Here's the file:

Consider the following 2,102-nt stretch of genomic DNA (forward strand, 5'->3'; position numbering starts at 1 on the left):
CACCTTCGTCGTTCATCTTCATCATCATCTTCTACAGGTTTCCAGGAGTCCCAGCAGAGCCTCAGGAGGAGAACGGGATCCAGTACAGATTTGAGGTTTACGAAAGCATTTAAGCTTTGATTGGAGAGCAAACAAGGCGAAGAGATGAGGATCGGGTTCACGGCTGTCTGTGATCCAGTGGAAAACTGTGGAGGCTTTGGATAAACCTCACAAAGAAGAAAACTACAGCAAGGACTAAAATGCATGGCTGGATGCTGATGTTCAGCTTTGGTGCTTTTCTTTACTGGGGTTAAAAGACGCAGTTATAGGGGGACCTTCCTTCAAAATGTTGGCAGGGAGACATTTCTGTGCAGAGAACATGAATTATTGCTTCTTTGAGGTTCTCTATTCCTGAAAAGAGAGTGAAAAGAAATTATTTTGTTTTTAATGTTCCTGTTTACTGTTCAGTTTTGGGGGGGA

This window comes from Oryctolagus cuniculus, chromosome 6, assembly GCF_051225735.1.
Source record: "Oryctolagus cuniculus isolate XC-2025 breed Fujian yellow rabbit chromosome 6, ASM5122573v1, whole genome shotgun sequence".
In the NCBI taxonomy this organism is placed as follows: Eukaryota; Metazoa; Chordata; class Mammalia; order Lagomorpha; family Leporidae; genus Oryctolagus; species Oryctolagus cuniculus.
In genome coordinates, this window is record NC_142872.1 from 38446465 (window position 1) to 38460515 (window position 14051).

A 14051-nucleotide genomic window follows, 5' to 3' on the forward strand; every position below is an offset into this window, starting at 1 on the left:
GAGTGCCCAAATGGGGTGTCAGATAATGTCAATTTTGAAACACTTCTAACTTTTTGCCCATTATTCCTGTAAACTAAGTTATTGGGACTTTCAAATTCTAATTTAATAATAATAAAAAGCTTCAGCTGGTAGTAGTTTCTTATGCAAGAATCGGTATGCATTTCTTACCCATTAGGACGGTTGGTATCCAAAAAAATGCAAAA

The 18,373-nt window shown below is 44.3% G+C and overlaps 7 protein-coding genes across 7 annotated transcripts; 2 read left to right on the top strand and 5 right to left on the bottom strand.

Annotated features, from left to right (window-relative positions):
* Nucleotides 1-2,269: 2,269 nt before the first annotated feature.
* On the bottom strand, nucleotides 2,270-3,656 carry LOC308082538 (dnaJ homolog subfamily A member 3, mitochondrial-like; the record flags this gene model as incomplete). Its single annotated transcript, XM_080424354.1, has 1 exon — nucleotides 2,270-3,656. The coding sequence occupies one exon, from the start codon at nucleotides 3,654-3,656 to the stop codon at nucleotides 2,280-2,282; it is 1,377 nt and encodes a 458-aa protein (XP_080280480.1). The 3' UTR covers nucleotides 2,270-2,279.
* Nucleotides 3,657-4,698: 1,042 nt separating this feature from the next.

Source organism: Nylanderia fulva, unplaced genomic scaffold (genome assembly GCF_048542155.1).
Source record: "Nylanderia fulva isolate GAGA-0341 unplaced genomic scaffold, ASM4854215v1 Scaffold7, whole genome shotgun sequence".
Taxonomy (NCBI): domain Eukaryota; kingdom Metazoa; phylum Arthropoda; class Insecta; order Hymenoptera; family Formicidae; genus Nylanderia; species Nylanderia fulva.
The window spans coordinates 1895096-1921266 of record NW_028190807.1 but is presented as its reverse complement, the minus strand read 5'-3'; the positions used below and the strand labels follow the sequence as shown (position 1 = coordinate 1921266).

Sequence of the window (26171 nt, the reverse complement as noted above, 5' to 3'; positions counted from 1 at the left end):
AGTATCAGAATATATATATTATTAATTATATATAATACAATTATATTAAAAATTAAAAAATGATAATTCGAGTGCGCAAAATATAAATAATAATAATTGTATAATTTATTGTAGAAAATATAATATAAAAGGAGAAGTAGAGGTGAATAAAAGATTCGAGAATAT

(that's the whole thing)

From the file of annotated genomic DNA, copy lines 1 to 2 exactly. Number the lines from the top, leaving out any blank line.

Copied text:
Consider the following 2,102-nt stretch of genomic DNA (forward strand, 5'->3'; position numbering starts at 1 on the left):
CACCTTCGTCGTTCATCTTCATCATCATCTTCTACAGGTTTCCAGGAGTCCCAGCAGAGCCTCAGGAGGAGAACGGGATCCAGTACAGATTTGAGGTTTACGAAAGCATTTAAGCTTTGATTGGAGAGCAAACAAGGCGAAGAGATGAGGATCGGGTTCACGGCTGTCTGTGATCCAGTGGAAAACTGTGGAGGCTTTGGATAAACCTCACAAAGAAGAAAACTACAGCAAGGACTAAAATGCATGGCTGGATGCTGATGTTCAGCTTTGGTGCTTTTCTTTACTGGGGTTAAAAGACGCAGTTATAGGGGGACCTTCCTTCAAAATGTTGGCAGGGAGACATTTCTGTGCAGAGAACATGAATTATTGCTTCTTTGAGGTTCTCTATTCCTGAAAAGAGAGTGAAAAGAAATTATTTTGTTTTTAATGTTCCTGTTTACTGTTCAGTTTTGGGGGGGA